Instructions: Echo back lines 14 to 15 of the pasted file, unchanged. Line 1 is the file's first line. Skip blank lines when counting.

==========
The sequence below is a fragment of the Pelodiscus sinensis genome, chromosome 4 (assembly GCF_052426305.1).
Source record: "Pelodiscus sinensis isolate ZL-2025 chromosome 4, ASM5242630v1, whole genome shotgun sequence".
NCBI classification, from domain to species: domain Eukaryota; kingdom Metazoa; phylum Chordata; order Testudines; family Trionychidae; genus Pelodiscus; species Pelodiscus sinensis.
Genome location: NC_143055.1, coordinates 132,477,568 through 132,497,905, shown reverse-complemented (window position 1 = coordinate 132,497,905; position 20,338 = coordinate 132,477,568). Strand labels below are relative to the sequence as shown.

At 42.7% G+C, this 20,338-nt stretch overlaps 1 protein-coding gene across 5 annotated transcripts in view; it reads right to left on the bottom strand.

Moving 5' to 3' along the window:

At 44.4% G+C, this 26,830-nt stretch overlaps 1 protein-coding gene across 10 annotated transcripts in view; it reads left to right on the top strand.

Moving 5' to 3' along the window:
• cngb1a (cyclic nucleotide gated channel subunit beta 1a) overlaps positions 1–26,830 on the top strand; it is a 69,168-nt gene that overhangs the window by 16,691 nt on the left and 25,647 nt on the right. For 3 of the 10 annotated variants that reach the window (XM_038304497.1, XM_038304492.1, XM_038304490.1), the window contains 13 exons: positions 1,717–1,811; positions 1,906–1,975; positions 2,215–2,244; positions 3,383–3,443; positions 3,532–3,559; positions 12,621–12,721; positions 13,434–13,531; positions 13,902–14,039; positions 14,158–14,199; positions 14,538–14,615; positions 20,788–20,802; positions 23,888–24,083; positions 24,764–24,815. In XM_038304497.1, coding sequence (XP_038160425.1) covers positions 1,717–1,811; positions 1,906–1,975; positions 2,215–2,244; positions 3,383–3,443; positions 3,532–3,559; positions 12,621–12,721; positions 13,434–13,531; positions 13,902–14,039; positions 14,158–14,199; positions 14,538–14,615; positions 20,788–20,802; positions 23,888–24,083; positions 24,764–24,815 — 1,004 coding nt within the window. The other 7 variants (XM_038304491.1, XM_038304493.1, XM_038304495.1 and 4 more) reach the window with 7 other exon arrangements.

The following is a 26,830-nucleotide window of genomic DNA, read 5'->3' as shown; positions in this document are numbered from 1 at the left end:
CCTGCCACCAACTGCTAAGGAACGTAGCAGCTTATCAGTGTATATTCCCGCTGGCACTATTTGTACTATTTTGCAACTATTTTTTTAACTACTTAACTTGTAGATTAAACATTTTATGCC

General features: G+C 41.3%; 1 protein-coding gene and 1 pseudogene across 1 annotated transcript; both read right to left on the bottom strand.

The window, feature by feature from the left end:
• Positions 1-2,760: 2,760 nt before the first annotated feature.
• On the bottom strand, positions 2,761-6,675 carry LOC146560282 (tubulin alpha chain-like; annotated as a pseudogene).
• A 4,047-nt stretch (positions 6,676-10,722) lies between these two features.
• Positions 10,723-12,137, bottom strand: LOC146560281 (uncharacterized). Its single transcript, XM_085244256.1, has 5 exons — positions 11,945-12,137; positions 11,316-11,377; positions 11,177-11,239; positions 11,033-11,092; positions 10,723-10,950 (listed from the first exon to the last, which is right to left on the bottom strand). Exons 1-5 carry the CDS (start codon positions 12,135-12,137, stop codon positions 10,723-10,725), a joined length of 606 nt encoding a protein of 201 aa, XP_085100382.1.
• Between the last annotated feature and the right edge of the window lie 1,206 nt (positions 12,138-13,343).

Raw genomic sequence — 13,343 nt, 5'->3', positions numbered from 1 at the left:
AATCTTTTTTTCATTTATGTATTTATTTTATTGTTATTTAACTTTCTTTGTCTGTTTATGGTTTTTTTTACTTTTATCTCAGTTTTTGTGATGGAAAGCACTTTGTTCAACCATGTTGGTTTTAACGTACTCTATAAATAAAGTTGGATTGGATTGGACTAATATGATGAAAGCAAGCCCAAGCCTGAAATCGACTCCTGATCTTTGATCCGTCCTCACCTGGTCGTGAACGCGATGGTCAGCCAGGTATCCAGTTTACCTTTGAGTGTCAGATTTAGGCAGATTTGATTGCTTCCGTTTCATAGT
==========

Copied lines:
• Positions 1-2,760: 2,760 nt before the first annotated feature.
• On the bottom strand, positions 2,761-6,675 carry LOC146560282 (tubulin alpha chain-like; annotated as a pseudogene).